“No,” said Malik, sarcastically, “Let’s paint them instead.”

“Well, if you insist!”

“Please!” said Rogue, “I understand you’re both geniuses at work, but can we please cut the banter and smart-arse insults to a minimum?” Rogue clamped her mouth shut as if she’d just blasphemed against something, “Boy, I never dreamt of saying that…” she muttered.

 

“I think her blood is up,” muttered Malik.

“Maybe she needs a sedative,” said Leonardo.

“A sedative? Won’t that put her to sleep?”

“Mm, you’re right. Maybe an anti-depressant.”

“Or a massage.”

“Or both.”

“Maybe,” said Rogue tersely, “I just need to kill something.”

The Brain looked deep in thought, as if only marginally hearing her.

“Horse tranquilizer,” said Malik.

“Might kill her,” said Leonardo, “Cupping. Cupping might calm her.”

“Perfect. I’ll get the scalpel, you get a cup and a pump.”

“I don’t need to be cupped! Hey, where are you going?” Rogue protested as she watched the Brain leave the tent.

 

Ezio and Darim burst out laughing.

“You seem to be the glue that holds the two together, signora,” said Ezio.

Rogue sighed, “Oh, they’re going to need glue,” she muttered, “when I smash their faces with that pump.”

“Oh, come on, Rogue,” said Darim, “You’re not scared of a little blood, are you?”

“When it’s my own? Can’t say I’m not. Frankly, I would’ve settle with that horse tranquilizer better,” she shook her head as Boudicca and Shire entered, “Welcome, both of you.”

 

Boudicca looked at her queerly, “Where did your Brain go?” she asked, in her Scottish accent.

“It’s gone to go and destroy itself,” Rogue muttered, “Come, come. I have some plans to share with you, now that my ‘Brain’ has gone off.”

She explained the strategy as quickly as she could. It seemed to sit well with Shire, but Boudicca looked disappointed.

“A shield-wall is no place for beserkers!” she said, “And no horses? What’s gonna pull me chariot?”

“Beserkers…” Rogue looked at the board. Malik also wanted a out-of-shield-wall battle policy. Beserkers wouldn’t be able to hold a shield-wall to save their lives… They were meant to let all their furious fighting in a none-structural battlefield.

“No horses,” said Rogue, “I’m sticking to that decision. If you like you can stay behind with the Brain, or fight with us on foot. Joan is coming with us. But as for beserkers… perhaps a compromise can be made. I’ll have to discuss it with the Left Hemisphere first, though.”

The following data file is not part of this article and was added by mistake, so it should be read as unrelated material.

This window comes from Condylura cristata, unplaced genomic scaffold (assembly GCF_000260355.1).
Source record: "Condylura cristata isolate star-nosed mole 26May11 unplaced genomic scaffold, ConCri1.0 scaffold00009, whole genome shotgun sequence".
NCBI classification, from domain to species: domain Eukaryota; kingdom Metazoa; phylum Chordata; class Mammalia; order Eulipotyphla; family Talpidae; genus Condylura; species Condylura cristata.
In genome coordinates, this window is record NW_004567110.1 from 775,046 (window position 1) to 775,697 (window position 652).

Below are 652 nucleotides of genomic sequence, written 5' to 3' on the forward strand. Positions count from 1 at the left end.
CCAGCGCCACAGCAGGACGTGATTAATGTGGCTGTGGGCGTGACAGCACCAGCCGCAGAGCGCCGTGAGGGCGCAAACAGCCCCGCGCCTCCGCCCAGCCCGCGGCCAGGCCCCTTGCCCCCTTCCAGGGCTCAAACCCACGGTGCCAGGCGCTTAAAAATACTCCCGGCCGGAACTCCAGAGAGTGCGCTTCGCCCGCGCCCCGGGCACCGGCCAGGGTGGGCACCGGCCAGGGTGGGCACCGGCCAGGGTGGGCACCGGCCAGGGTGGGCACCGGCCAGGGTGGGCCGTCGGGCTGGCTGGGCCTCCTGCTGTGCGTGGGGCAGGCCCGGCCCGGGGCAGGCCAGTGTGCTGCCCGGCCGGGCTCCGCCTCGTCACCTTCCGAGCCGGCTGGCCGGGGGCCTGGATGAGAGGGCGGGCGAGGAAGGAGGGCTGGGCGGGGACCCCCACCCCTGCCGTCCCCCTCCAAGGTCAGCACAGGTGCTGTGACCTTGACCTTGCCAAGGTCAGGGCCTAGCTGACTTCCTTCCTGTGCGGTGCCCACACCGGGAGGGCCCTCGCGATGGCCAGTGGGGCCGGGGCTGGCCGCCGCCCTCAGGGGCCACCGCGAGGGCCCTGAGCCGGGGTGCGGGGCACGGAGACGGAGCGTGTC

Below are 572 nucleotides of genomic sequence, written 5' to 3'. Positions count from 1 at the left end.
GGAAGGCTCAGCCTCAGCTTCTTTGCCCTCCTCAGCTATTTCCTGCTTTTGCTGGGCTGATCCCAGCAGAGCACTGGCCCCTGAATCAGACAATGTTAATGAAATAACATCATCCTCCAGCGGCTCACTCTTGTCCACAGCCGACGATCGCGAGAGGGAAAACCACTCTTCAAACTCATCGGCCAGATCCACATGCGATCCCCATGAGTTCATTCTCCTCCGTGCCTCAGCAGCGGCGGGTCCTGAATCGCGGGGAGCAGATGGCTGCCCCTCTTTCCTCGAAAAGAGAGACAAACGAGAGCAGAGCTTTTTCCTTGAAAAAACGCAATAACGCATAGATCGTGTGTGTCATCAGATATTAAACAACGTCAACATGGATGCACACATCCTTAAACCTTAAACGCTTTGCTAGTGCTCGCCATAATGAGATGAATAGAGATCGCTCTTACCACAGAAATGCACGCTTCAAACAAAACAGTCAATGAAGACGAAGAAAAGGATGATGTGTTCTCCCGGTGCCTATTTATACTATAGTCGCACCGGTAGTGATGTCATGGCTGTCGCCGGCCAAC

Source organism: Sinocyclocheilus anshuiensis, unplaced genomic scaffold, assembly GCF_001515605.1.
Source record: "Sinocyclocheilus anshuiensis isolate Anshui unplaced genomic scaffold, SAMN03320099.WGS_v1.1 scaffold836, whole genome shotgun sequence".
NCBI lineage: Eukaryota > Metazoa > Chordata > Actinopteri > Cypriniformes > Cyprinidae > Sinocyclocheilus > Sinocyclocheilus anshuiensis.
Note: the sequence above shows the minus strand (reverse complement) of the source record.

“Aye, no war for me today then,” said Boudicca, “I might be many thin’s but I ain’t no foot soldier.”

“Are you sure you can’t do anything about the horses?” said Shire, “I mean, a cavalry is a powerful asset.”

“Mm…” Rogue looked at them both, “That’s true… I can keep them in the reserves, but they won’t be doing much fighting. Not until the whole infantry is destroyed. And, honestly, which soldier likes playing bench-boy?”

 

“Not a soldier, perhaps,” said a deeper voice. Leonidas walked in, holding his spear and shield in his hands, a plumed helmet on his head and a curved sword in his belt. His body was oiled and bronzed.

Rogue looked at Ezio, “What did I tell you, hmm?”

“Oh, come on, that’s not looking nice, that’s looking…” Ezio looked for the right word, “lewd.”

“It’s looking good, and you know it!”

“Hey, any woman would look just as good, half-naked.”

Rogue pointed at Leonidas, “That guy still has hair on his body. And he didn’t need to get his stomach stapled, or parts enlarged.”

Ezio looked uneasy, “Mm…”

“I win.”

“It wasn’t a competition.”

“I know. But I win.”

“If we’re talking about winning,” said Leonidas, “I think I’ve clearly done it.”

“Fair point,” said Ezio quickly.

“Aye, Spartans like to look good for the most beautiful Spartan death.”

“Positive thinking,” commented Rogue.

“We fought immortals,” said Leonidas, “We put their names to the test.”

“I know. I’ve seen the movie. More than a hundred times.”

Leonidas wasn’t listening, “Tonight we dine–”

 

“In hell,” Rogue finished, and stuck her head out of the tent “Marvellous. Sensational. Can someone please go and look for my Brain? More specifically, my Left Hemisphere?”